A new documentary from Australian filmmaker Eddie Martin explores the bond of brotherhood and the urgency of youth in the context of 1990s skateboarding.

A new documentary from Australian filmmaker Eddie Martin explores the bond of brotherhood and the urgency of youth in the context of 1990s skateboarding.

Have you ever seen the documentary King of Kong? On the surface, it’s a portrayal of video game obsession but dig a millimetre deeper and you will find an almost biblical story of ‘overcoming the monster’. It’s the ultimate David and Goliath, set, remarkably, in the meta context of gaming culture.

All great documentaries show something universal in their unique case studies. All This Mayhem – the story of two Australian skateboarder brothers trying to break America – is one such great doc. The collaged epic – blending archive and new material for a dramatic effect – by Australian filmmaker Eddie Martin paints a picture of a specific period of skateboarding history, but, much more effectively, it tells the tale of brotherhood, the urgency of youth, and the tragedy of loss.

We caught up with Eddie to find out more.

What’s your background in documentary filmmaking?
This is my third doc. My first was a short observational documentary about an Australian graffiti artist. He wasn’t a very good artist but he embodied the spirit of a train bomber, I found that more interesting. I just picked up a camera and went for it. I am interested by subcultures that have carved their way into the suburbs. I also made a doc for TV on Australian sporting icon and indigenous boxer Lionel Rose and I cut a feature version, unfunded. I would have liked that film to be seen by a wider audience outside of Australia. Lionel was a huge sporting hero in his time but was sadly a little forgotten and blended into the suburbs towards the end. Australians can be harsh that way.

How were you introduced to the Pappas bros and why did you want to document them?
We were all sponsored by a skate shop called Snake Pit and were locals at the Prahran skate park in Melbourne, growing up in the early 1990s. I’ve known them since they were kids. They have always been larger than life characters. The idea of a film was spoken about, but I wasn’t sure the time was right. Then mutual friends approached me about doing the doc because someone else was trying to make an exploitive version of their story. We got motivated.

What were the challenges in presenting the Pappas’ story to a wider/non-skate audience?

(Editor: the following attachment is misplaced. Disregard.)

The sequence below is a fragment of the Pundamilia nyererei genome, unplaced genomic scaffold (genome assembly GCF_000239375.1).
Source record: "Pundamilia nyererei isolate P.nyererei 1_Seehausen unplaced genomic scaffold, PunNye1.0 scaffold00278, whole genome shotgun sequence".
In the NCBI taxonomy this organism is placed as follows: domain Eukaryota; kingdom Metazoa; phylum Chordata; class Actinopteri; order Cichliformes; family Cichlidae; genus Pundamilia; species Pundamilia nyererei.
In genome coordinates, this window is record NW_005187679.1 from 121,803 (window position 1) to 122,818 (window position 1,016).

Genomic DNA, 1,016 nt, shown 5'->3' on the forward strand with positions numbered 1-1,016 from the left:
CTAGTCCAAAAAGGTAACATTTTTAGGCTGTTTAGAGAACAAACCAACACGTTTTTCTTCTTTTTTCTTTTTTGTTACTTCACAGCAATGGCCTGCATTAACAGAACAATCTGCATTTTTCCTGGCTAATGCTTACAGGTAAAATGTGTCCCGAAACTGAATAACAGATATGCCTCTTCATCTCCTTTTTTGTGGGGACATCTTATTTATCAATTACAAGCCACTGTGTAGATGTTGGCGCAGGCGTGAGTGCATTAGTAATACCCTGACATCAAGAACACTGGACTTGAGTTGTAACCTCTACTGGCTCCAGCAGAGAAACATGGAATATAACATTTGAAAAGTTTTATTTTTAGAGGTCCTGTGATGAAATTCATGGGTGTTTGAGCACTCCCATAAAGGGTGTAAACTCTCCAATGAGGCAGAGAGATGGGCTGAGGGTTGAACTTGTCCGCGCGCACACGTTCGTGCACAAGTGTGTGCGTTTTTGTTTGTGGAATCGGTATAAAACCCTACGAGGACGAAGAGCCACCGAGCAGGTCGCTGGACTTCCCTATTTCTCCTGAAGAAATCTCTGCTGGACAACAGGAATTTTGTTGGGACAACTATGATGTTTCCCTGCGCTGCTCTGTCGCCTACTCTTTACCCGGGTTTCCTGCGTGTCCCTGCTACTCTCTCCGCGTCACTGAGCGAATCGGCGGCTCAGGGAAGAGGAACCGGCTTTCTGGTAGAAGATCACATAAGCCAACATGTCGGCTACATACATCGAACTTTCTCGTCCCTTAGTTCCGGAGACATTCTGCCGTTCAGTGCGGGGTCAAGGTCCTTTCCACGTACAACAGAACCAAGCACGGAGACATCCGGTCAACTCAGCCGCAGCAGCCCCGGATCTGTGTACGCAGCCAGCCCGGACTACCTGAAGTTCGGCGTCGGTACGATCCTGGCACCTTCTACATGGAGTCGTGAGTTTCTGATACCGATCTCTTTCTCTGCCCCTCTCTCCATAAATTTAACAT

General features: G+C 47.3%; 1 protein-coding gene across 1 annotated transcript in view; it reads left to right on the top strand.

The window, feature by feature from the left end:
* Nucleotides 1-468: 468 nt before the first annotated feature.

The challenges are that people can instantly pigeonhole a film. They hear or see skateboarding and instantly think it’s not for them. They had the same problem with Senna and F1. I found it inspiring that they broke through with that film and found audiences that knew next to nothing about Formula One racing as well as the fanatics. Also skate aficionados want certain things that can alienate a broader audience. The challenge was finding that balance and putting the story of two brothers first.

Was it important to you to represent that period of time in skateboarding authentically?
Absolutely. You can’t fool skaters. I was there. People can relate to the period, a lot of the feedback we’ve had from audiences so far is that they knew some crazy cats like these guys, it’s nostalgic for some. The community is all about authenticity, they are are quick to sniff out anything otherwise. If we stuffed that up we had nothing.

How did you think the brothers were viewed in the skateboarding community? Do you hope the film changes/challenges any perceptions?
They were viewed as maniacs and at times they were. That is also part of what made them so great. But there is more to their story and their characters. They have a lot of heart. A lot of spirit. I’d like to think the film challenges peoples perceptions generally about judging people good or bad, we all have a story and motivations for our actions at certain times in our lives.

How has Tony Hawk’s feelings towards the brothers evolved over time?
I can’t comment on Hawk’s feelings. We approached him for an interview for the film but he declined.

What did you feel your responsibility to the Pappas brothers was?
To tell an authentic version of their story. Not to sensationalise it.

What was the most significant thing you learnt from the Pappas while making the film?
I was inspired by Tas’ fighting spirit. No matter what – never give up!

All This Mayhem will premiere at the BFI on Saturday June 7, followed by a Special Jury Award slot at Sheffield Doc/Fest June 8 and 10. It’s out in UK cinemas August 8. For more info visit the official Facebook page.